Ulṭ giā pāsā,
Giṛ giā chakkar ulṭā,
Pachātā nā jāndā terā ves,
Mar giā hai, phir jīndā hai
Gir giā haiñ, phir kharā haiñ!

Suhinā,
Zindagī gaī terī, sharmindagī rahī bāqī
Ih gand balā qaid ghulāmī dī
Vahmāñ dī, chūtāñ dī
Bharmāñ dī, bhūtāñ dī
Akalāñ de dushmanāñ, ulūāñ, ūtāñ dī
Kiveñ chanbaṛ gaī tainūñ
Bholā bhāle tere bande
Brahman de, mulāñ de
Vehle muft khorāñ de
Jo bhuke pae marde ne
Tukṛiāñ te laṛde ne
Sadīāñ toñ sutiā
Chākarīāñ kardiāñ
Naukrīāñ bhardiāñ
Uth, o bhāratā

A Storm (‘Hunerī’)

A storm’s brewing, a storm
Its dark speech, dense, swift fog
The night shall remain, encircling, dense
The sun, moon and stars all obscured
The light of our worlds burnt out
A storm is brewing, a storm
Whatever came until now
No one saw, no one recalls

A storm’s brewing, a storm
Of revolution, destruction, change
Beyond the storm, there’s naught to see
No one will recognize anything
The worth of all things changing

Fruits, blossoms, boughs, branches, arms –
Even their dust shan’t abide
Sheds, shacks, mansions, all swept away …
The earth shall crack, the stars will fall
The planets into one another collide
Oceans shall take the mountains’ stead
And from the oceans shall rise mountains
The earth will be beyond recognition
The cloud shall spread a new sky

Hanerī ā rahī hai, hanerī
Kālī bolī, andhā dhundh, tez
Bas rāt ho rahengī, haner ghup ghare
Sūraj, chand, rāt, sabh kajje jāvsan
Sāḍe sāmān raushnī de sabh gull hovsan
Hanerī ā rahī hai, hanerī!
Ajehī agge āī hosī
Vekhī nahī, yād nahī

Hanerī ā rahī hai, hanerī
Inqilāb dī, tabāhī dī, tabdīlī dī
Hanerī ute jo jaegī, disegā kuch nā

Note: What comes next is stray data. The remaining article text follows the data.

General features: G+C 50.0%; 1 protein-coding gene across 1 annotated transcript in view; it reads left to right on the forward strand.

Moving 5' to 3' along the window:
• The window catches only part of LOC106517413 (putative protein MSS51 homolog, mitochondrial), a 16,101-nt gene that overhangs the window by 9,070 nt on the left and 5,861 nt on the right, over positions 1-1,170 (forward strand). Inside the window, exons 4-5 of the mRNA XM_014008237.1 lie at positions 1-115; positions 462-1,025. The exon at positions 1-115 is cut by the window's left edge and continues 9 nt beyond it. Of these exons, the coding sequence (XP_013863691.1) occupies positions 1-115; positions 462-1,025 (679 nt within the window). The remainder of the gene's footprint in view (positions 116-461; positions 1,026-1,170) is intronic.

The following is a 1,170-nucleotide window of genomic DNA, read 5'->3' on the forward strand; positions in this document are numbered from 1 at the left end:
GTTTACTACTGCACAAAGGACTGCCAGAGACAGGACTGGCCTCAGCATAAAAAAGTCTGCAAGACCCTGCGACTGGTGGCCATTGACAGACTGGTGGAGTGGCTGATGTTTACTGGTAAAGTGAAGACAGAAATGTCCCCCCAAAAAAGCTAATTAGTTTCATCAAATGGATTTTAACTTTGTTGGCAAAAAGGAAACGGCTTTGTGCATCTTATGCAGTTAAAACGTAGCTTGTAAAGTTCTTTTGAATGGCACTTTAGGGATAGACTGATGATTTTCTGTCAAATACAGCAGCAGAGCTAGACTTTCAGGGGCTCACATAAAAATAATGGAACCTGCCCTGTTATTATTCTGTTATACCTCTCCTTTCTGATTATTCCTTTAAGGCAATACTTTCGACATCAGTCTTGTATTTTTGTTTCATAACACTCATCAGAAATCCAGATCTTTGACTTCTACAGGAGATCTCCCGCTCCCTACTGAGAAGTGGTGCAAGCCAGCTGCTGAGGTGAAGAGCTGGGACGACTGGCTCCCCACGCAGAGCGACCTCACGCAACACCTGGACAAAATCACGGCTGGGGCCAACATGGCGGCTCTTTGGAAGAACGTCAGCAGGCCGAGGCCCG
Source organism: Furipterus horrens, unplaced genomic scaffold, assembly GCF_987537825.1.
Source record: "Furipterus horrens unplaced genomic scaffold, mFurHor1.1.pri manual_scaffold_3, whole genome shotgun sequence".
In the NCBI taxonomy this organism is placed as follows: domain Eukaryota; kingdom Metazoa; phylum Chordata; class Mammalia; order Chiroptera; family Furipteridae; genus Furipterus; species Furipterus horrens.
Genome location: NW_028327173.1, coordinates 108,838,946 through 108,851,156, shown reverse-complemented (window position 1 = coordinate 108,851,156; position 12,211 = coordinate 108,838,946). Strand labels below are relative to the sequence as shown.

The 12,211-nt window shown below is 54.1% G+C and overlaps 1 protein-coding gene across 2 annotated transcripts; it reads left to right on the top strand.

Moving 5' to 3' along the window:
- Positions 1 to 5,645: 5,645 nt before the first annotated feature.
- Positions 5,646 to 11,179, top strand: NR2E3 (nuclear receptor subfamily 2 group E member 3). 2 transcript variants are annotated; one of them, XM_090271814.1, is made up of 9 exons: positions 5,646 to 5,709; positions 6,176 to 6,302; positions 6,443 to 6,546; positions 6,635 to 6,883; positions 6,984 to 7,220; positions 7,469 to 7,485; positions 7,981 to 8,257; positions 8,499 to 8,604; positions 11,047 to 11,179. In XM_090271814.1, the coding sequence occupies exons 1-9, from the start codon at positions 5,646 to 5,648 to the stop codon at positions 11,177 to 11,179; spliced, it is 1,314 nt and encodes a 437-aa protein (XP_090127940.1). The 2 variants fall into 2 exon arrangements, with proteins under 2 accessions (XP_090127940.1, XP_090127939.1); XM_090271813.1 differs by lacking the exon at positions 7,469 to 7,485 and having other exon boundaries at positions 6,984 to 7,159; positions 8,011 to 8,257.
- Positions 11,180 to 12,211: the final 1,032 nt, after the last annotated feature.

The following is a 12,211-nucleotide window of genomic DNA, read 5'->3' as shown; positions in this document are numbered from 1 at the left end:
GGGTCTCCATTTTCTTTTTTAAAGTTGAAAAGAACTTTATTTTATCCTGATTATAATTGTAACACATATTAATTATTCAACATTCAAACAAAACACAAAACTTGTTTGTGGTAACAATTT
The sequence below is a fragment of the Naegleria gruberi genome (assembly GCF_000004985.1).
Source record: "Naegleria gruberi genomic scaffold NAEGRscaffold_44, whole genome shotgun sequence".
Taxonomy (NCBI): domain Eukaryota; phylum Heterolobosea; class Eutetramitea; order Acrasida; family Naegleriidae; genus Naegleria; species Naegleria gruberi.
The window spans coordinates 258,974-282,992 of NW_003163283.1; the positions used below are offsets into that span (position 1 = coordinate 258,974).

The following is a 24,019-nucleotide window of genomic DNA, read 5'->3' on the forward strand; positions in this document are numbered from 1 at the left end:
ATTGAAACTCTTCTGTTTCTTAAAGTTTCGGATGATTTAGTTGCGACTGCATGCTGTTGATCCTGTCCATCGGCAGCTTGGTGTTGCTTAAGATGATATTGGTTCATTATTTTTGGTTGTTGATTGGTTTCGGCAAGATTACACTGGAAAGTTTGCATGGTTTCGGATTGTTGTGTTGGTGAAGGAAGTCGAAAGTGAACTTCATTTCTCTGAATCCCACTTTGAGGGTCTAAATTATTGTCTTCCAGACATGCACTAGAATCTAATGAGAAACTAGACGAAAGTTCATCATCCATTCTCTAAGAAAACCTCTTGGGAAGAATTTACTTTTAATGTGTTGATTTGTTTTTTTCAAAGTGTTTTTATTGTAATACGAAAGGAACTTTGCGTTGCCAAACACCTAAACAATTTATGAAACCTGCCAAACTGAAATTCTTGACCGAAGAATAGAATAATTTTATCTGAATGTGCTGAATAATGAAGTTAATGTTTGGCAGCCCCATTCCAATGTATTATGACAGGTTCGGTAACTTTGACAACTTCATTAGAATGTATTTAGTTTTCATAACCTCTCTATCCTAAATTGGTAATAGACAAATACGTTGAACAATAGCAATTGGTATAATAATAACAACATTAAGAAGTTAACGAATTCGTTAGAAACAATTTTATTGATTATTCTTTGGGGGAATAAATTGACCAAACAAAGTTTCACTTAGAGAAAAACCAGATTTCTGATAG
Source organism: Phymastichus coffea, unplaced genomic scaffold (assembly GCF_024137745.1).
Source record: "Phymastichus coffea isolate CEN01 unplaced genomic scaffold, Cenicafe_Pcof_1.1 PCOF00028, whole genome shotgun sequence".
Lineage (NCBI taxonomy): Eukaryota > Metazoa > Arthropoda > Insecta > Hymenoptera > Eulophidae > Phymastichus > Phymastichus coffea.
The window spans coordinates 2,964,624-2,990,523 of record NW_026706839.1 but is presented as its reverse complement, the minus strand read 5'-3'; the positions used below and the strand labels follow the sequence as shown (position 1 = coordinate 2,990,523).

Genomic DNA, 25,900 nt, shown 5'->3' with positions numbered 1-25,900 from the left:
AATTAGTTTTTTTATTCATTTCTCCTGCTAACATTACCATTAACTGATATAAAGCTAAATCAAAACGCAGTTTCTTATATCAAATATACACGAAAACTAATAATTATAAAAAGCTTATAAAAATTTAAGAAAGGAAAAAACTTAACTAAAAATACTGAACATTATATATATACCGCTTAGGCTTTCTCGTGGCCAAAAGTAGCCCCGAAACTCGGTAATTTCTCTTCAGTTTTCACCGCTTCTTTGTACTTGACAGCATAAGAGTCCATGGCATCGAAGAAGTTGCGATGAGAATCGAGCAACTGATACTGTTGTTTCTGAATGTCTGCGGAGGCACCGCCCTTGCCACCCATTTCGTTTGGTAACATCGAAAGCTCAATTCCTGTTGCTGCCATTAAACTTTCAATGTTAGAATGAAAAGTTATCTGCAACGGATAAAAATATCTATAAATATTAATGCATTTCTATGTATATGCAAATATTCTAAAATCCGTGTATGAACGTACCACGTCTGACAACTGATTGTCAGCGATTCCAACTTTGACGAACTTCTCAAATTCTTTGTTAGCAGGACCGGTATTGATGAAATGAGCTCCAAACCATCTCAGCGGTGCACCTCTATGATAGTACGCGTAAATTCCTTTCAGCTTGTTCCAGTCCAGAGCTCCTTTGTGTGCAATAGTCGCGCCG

Siān nā rahegī kise nūñ kise dī
Qīmatāñ sabh badalīā jāvsan

Phal, phul, shākh, ṭunḍ, ṭahnī
Kakh nā rahisī
Chappar, kule, koṭhe kul uḍ vahisan
Panchī, manukh, sher, hāthī
Uḍange, ḍigange, ṭuṭange, dhahinge,
Zamīñ phaṭegī, tāre, ḍigange
Garih bhiṛsan, āpe vich
Samundrāñ dī thāñ pahāṛāñ thāveñ samundar ho nikalsan
Dhartī de parkhare uḍ jāngeNawāñ akāsh-chandoā tanengā ghaṭ dā

 

GHADAR POETRY – “The Echo of Revolt” (‘Ghadar Dee Gunj’)

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Ghadar Dī Gunj was a compilation of poetry composed by members of the Ghadar movement. It includes nationalist, anti-colonial and revolutionary poetry. The poems were published in San Francisco in 1913-14. Ghadar poetry ranks amongst the most fervent of revolutionary and anti-colonial Punjabi poetry of the time and is an early example of Punjabi diaspora poetry.

Coolies we’re called by the world
A flag-less nation are we
Are we slaves forever?
Why don’t we master politics?
A few birds laid siege to our pasture
Who will cultivate Hindustan?

Better to die than live as slaves
This saying may we never forget
China has awakened from slumber
The drums of India’s waking roll
What need of Pandits and Qazis have we?
What fondness have we for a sinking ship?
The time for prayers and meditation are past
The time to raise the sword draws nigh
The Ghadar paper proclaims so
The time for revolt has arrived

Kūli kūli pukārda jag sānūñ
Sāḍā jhuldā kithe nishān kiyon nahin
Kikūn bachānge sadā ghulām rah ke
Sānūn rājniti wālā giyān kiyon nahin
Dhāi ṭoṭrū khā gaye khet sādā
Hindustān dā koi kisān kiyon nahin

Marnā bhalā ghulāmī dī zindagī toñ
Nahīñ sukhan eh man bhulāvne dā
Mulk jāgāyā chīn jo ghūk sutā
Dhol vajāyā hind jagāwāne dā
Sānūn loṛ nā panditāñ qāziāñ dī
Nahīñ shok hai berda dubāvane dā
Jap jāp dā waqt batīt hoyā
Velā ā gayā tegh uthāvne dā
Paṛhke ghadr akhbar nūñ khabar lagī
Velā ā gayā ghadr machāvane dā